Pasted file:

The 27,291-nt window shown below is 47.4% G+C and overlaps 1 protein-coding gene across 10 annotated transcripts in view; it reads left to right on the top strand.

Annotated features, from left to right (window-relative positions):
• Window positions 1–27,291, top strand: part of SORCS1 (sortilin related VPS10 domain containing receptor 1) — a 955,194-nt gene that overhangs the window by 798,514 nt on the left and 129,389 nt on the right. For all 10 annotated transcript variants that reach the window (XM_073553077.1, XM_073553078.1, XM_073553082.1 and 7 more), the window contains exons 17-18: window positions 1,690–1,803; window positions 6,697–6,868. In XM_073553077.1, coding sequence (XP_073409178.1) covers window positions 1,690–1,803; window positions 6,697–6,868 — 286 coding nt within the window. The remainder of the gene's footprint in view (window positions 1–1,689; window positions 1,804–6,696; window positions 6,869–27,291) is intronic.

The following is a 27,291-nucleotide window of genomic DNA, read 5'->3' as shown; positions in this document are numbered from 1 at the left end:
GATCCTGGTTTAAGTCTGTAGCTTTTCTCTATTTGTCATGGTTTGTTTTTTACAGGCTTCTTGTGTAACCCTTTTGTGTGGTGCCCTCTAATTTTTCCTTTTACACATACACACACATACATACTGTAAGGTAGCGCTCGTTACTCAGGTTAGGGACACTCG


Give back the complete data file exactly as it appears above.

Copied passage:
The 27,291-nt window shown below is 47.4% G+C and overlaps 1 protein-coding gene across 10 annotated transcripts in view; it reads left to right on the top strand.

Annotated features, from left to right (window-relative positions):
• Window positions 1–27,291, top strand: part of SORCS1 (sortilin related VPS10 domain containing receptor 1) — a 955,194-nt gene that overhangs the window by 798,514 nt on the left and 129,389 nt on the right. For all 10 annotated transcript variants that reach the window (XM_073553077.1, XM_073553078.1, XM_073553082.1 and 7 more), the window contains exons 17-18: window positions 1,690–1,803; window positions 6,697–6,868. In XM_073553077.1, coding sequence (XP_073409178.1) covers window positions 1,690–1,803; window positions 6,697–6,868 — 286 coding nt within the window. The remainder of the gene's footprint in view (window positions 1–1,689; window positions 1,804–6,696; window positions 6,869–27,291) is intronic.

The following is a 27,291-nucleotide window of genomic DNA, read 5'->3' as shown; positions in this document are numbered from 1 at the left end:
GATCCTGGTTTAAGTCTGTAGCTTTTCTCTATTTGTCATGGTTTGTTTTTTACAGGCTTCTTGTGTAACCCTTTTGTGTGGTGCCCTCTAATTTTTCCTTTTACACATACACACACATACATACTGTAAGGTAGCGCTCGTTACTCAGGTTAGGGACACTCG